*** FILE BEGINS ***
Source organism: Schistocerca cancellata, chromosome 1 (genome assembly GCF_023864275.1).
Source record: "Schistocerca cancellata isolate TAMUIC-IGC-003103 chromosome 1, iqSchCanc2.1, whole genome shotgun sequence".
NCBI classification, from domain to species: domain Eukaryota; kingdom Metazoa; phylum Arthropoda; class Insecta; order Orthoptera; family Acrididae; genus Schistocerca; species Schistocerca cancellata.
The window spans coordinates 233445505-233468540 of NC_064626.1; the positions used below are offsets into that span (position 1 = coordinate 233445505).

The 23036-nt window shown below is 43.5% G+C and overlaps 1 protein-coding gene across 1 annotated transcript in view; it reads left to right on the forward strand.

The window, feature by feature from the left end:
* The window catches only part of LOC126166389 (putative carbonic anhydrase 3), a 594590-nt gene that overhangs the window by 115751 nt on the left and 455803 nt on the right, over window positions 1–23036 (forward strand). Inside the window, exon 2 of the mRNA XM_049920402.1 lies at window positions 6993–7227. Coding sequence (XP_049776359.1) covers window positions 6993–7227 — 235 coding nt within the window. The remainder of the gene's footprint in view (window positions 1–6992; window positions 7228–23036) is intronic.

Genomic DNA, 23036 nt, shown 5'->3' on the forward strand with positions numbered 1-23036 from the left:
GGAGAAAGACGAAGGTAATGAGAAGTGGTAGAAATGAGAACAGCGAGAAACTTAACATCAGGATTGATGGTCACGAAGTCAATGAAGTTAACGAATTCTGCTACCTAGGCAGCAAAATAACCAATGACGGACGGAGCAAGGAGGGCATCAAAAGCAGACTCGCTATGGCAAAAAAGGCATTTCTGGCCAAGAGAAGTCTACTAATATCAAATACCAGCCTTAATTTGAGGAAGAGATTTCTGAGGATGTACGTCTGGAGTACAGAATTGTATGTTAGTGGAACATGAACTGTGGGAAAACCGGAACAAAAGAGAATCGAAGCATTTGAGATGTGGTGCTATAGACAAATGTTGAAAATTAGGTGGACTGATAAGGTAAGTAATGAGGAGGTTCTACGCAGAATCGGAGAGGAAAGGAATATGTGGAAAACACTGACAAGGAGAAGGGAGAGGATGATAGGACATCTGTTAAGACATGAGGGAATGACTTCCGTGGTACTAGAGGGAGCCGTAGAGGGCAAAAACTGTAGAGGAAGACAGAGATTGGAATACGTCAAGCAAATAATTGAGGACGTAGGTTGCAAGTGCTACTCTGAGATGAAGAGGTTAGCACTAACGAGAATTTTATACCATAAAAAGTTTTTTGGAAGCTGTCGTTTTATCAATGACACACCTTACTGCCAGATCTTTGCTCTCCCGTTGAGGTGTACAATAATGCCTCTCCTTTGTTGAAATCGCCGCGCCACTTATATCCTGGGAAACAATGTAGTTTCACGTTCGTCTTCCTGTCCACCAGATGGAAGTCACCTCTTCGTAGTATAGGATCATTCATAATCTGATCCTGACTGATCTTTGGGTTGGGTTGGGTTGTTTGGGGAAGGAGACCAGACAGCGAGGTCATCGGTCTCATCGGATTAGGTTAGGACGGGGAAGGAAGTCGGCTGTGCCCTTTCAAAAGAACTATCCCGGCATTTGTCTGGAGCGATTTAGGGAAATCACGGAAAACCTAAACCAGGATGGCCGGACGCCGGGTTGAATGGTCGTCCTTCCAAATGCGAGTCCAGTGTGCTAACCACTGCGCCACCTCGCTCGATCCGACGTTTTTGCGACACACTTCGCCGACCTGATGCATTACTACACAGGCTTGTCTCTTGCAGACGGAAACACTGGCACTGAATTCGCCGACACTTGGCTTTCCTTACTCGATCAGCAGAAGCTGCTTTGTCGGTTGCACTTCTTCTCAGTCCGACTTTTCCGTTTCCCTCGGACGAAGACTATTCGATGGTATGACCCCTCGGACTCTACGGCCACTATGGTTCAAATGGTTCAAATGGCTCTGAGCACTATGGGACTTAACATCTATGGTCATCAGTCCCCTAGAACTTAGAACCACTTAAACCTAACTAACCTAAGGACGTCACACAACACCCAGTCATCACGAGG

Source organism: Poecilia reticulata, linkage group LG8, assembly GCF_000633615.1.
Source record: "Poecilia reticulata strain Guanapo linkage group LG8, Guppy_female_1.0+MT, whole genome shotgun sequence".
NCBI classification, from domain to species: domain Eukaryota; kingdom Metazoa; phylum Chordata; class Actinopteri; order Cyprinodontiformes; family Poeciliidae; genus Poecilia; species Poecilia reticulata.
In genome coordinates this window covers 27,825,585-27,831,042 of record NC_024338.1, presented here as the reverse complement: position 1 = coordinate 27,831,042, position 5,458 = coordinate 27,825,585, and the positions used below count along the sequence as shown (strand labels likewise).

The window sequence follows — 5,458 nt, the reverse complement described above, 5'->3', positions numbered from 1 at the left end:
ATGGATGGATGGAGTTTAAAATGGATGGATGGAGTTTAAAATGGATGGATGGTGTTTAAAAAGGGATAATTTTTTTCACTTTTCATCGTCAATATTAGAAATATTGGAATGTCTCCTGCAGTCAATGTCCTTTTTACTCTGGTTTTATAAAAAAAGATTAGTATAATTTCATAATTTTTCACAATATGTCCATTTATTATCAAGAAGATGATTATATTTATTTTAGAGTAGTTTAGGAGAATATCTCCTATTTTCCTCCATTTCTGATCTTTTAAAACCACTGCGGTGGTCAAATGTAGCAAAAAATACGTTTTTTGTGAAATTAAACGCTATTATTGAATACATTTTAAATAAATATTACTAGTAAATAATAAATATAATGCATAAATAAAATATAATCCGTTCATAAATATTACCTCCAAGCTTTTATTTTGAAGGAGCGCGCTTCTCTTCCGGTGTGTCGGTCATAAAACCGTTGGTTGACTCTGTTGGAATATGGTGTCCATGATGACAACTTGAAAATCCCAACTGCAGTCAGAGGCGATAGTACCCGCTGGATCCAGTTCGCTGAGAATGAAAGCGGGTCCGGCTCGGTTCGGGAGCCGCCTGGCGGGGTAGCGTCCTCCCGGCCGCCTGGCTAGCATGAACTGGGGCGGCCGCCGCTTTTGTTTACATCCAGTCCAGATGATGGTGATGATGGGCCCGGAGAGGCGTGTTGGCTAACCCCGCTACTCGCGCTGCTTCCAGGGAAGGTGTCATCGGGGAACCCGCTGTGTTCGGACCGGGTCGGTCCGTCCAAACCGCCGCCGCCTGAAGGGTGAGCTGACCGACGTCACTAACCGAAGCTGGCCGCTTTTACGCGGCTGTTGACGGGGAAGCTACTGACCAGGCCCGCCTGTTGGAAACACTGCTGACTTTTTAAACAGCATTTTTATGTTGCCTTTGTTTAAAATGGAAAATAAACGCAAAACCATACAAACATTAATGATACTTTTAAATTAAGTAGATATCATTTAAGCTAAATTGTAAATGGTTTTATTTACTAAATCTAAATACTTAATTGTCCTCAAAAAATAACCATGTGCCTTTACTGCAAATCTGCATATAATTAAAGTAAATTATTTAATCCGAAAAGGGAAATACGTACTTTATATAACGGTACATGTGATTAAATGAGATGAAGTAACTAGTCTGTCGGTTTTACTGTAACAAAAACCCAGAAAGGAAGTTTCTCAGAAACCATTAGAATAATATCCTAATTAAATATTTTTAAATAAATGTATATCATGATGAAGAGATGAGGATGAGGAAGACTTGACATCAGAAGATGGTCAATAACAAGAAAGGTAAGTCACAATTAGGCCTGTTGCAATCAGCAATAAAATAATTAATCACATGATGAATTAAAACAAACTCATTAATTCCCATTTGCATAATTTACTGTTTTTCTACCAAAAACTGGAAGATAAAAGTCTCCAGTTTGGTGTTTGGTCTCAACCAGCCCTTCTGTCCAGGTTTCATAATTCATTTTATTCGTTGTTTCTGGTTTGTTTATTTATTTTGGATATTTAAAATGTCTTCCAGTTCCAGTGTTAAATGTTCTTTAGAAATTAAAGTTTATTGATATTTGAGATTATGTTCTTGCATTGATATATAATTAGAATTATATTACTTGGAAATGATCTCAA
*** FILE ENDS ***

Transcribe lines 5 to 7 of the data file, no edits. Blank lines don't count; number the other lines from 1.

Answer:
The 23036-nt window shown below is 43.5% G+C and overlaps 1 protein-coding gene across 1 annotated transcript in view; it reads left to right on the forward strand.

The window, feature by feature from the left end:
* The window catches only part of LOC126166389 (putative carbonic anhydrase 3), a 594590-nt gene that overhangs the window by 115751 nt on the left and 455803 nt on the right, over window positions 1–23036 (forward strand). Inside the window, exon 2 of the mRNA XM_049920402.1 lies at window positions 6993–7227. Coding sequence (XP_049776359.1) covers window positions 6993–7227 — 235 coding nt within the window. The remainder of the gene's footprint in view (window positions 1–6992; window positions 7228–23036) is intronic.